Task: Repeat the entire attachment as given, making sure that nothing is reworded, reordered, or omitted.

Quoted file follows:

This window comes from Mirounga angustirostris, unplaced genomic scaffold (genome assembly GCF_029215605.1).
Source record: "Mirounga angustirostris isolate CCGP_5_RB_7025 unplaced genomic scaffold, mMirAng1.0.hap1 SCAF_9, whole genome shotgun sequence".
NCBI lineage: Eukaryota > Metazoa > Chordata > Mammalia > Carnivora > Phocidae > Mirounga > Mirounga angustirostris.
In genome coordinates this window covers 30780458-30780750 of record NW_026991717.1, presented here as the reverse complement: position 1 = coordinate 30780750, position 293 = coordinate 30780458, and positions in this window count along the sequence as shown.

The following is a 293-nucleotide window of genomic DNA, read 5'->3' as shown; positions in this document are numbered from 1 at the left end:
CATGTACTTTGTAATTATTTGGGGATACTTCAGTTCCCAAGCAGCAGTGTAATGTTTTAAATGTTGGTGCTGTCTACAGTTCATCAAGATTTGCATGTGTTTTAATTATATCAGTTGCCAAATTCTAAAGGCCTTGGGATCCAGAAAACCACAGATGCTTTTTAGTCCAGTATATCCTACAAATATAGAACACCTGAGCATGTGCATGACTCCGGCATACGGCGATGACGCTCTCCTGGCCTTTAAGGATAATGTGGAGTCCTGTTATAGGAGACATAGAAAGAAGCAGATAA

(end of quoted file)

This window comes from Mirounga angustirostris, unplaced genomic scaffold (genome assembly GCF_029215605.1).
Source record: "Mirounga angustirostris isolate CCGP_5_RB_7025 unplaced genomic scaffold, mMirAng1.0.hap1 SCAF_9, whole genome shotgun sequence".
NCBI lineage: Eukaryota > Metazoa > Chordata > Mammalia > Carnivora > Phocidae > Mirounga > Mirounga angustirostris.
In genome coordinates this window covers 30780458-30780750 of record NW_026991717.1, presented here as the reverse complement: position 1 = coordinate 30780750, position 293 = coordinate 30780458, and positions in this window count along the sequence as shown.

The following is a 293-nucleotide window of genomic DNA, read 5'->3' as shown; positions in this document are numbered from 1 at the left end:
CATGTACTTTGTAATTATTTGGGGATACTTCAGTTCCCAAGCAGCAGTGTAATGTTTTAAATGTTGGTGCTGTCTACAGTTCATCAAGATTTGCATGTGTTTTAATTATATCAGTTGCCAAATTCTAAAGGCCTTGGGATCCAGAAAACCACAGATGCTTTTTAGTCCAGTATATCCTACAAATATAGAACACCTGAGCATGTGCATGACTCCGGCATACGGCGATGACGCTCTCCTGGCCTTTAAGGATAATGTGGAGTCCTGTTATAGGAGACATAGAAAGAAGCAGATAA